Staying out of the way of construction workers and above the sound of power tools, Raleigh-Durham International Airport officials on Wednesday offered a sneak peek of the airport’s newly renovated Terminal 1.
Work started in the summer of 2012 on a section of Terminal 1 that was first built in 1982. Southwest Airlines is scheduled to begin operating March 2 out of five of nine gates in the renovated terminal. The airline has been housed in an older section of the terminal during the renovations. That section, which dates to 1955, will be demolished after the newly renovated portion opens.
“Today, you have a world-class airport that will fit the needs of the community today,” said airport spokesman Andrew Sawyer, who led a tour through the renovated sections of Terminal 1.
The $68 million modernization project aims to give Terminal 1 a more intuitive traffic flow and a more spacious, well-lit feel, Sawyer said. He showed off new carousels in the baggage claim area, clusters of new seats in the airport gates that will be next to lots of electrical outlets and a second-floor security checkpoint area that is now in one single, large space with enough room for four security lanes. Previously, he said, the terminal’s security was split between two floors.
Also as part of the renovation, the ceilings were raised, Sawyer said, and larger windows were installed with translucent paneling.
There are more gates to accommodate growth by Southwest Airlines, which is now the sole carrier operating out of Terminal 1, he said, or for additional carriers.
Sawyer also pointed out three new art installations in the terminal, such as one two-story work constructed with glass and steel. Called “Metamorphosis,” the work is by English architectural glass artist Martin Donlin. It has the look of a large collage painted on glass with natural images, human silhouettes, an old North Carolina transportation map and names of North Carolina cities. The hope, Sawyer said, is that frequent travelers will find something new in the piece each time they visit. Airport officials wanted art in the renovated terminal because the airport often provides visitors with their first and last memories of a place, he said.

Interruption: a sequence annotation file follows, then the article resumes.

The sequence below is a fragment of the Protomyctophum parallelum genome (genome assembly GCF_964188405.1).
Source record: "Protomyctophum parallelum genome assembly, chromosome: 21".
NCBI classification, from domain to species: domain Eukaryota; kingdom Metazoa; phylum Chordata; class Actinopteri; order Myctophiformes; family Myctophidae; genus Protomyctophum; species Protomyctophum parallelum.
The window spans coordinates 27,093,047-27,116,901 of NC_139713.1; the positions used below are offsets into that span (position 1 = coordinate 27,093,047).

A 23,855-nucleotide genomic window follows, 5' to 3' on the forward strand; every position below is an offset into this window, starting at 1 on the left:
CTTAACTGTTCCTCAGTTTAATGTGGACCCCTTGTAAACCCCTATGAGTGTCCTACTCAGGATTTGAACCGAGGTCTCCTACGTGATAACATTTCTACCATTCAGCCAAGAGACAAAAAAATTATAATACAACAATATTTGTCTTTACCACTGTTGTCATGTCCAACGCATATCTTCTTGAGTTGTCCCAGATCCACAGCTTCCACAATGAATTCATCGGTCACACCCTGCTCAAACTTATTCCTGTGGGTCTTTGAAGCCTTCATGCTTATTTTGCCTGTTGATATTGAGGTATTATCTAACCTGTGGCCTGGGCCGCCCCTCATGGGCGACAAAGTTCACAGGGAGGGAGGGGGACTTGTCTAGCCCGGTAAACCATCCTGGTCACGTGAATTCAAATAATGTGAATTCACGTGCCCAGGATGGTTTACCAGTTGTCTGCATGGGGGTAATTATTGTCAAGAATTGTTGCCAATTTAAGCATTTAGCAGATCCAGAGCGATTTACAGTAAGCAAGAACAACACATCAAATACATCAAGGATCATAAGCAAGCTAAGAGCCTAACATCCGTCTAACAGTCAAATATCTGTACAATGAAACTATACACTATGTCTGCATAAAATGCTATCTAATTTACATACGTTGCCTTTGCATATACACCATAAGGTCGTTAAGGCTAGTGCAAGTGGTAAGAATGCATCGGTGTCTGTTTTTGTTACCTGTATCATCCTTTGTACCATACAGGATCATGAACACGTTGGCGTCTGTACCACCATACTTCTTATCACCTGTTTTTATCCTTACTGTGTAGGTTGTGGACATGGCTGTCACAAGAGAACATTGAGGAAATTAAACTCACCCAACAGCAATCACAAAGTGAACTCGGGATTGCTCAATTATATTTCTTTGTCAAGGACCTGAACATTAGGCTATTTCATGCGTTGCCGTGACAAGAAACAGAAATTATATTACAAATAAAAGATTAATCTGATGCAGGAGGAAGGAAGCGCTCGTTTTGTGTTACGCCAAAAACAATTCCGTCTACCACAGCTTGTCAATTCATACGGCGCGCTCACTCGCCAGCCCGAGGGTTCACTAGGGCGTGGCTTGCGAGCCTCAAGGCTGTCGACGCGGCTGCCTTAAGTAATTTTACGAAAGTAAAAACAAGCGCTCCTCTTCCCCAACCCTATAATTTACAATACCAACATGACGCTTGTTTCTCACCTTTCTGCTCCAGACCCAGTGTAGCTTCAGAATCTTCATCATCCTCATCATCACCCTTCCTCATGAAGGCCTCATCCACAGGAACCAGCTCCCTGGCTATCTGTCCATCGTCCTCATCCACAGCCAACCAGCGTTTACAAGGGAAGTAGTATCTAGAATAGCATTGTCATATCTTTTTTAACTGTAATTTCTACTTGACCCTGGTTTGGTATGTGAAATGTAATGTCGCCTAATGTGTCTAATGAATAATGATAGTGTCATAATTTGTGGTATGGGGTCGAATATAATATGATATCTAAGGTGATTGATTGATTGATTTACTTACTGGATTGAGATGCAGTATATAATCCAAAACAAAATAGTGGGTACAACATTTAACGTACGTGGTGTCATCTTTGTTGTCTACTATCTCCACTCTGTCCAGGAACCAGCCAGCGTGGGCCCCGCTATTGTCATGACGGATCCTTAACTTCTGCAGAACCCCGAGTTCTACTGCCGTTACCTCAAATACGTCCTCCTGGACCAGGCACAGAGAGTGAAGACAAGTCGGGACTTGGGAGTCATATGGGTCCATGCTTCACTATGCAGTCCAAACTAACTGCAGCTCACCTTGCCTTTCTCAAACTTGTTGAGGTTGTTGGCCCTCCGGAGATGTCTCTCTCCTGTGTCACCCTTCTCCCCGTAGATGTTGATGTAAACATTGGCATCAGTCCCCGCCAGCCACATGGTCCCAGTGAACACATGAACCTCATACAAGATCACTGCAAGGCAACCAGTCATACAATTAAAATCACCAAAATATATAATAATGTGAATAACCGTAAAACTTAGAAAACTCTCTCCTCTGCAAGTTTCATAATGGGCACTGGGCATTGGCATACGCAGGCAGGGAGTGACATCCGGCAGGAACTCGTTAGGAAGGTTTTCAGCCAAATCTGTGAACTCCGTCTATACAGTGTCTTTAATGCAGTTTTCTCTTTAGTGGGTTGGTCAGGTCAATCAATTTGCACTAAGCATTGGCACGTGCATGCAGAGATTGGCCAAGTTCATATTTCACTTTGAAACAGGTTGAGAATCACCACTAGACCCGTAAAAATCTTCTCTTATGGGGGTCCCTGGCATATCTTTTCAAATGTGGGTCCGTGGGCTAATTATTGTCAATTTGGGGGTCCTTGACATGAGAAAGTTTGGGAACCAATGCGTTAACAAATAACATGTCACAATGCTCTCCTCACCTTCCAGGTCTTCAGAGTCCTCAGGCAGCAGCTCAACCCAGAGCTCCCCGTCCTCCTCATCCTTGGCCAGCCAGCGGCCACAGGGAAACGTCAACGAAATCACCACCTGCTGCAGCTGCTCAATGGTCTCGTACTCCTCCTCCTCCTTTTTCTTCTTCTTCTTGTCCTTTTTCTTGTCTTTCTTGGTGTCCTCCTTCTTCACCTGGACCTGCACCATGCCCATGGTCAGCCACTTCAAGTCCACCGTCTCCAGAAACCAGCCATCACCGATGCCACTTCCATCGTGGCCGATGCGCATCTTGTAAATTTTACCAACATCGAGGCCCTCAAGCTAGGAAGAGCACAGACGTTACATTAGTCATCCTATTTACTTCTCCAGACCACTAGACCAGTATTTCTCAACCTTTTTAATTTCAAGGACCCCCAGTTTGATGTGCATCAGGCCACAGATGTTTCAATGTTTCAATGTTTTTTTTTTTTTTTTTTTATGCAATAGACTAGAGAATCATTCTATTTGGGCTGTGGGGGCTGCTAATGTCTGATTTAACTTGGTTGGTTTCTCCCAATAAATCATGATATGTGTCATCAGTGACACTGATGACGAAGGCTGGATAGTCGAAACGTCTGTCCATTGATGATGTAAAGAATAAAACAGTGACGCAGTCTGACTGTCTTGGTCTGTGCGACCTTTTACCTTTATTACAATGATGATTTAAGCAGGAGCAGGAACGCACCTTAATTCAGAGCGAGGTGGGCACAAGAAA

The terminal also will have five new shops and six new restaurants. The restaurant lineup includes the ACC American Café, Char-Grill, two Starbucks locations, Salsarita’s Fresh Cantina and La Tapenade Mediterranean Café. The eateries will not be fully operational for the public showcase of the terminal that’s slated for Feb. 15, but Sawyer said the restaurants will have tables set up in front of their spaces and will give away free food samples.
The project is the last of a series of redevelopment work at RDU, Sawyer said, that launched alongside population growth in the Triangle.
In 2011, the last phase of Terminal 2 construction was completed. The new 920,000-square-foot terminal was three times the size of the old building, which had dated to a time, Sawyer said, when American Airlines used RDU as a hub.
During that time, he said, other airlines were housed in Terminal 1. The airport is no longer a hub for the airline and when airport leaders got control of the building, he said it was torn down and replaced. Terminal 2 now houses Air Canada, Frontier Airlines, Delta Air Lines, JetBlue Airways, United Airlines and American Airlines and its merger partner US Airways.
The airport will hold an open house in Terminal 1 from 10 a.m. to 2 p.m. on Feb.15, with more than 30 exhibits, including an RDU-themed interactive display, an exhibit from Raleigh’s Marbles Kids Museum, the Atlantic Coast Conference and Southwest Airlines. There will be food samples, giveaways from the shops, airline ticket drawings, live music and a behind-the-scenes look at the baggage-handling system.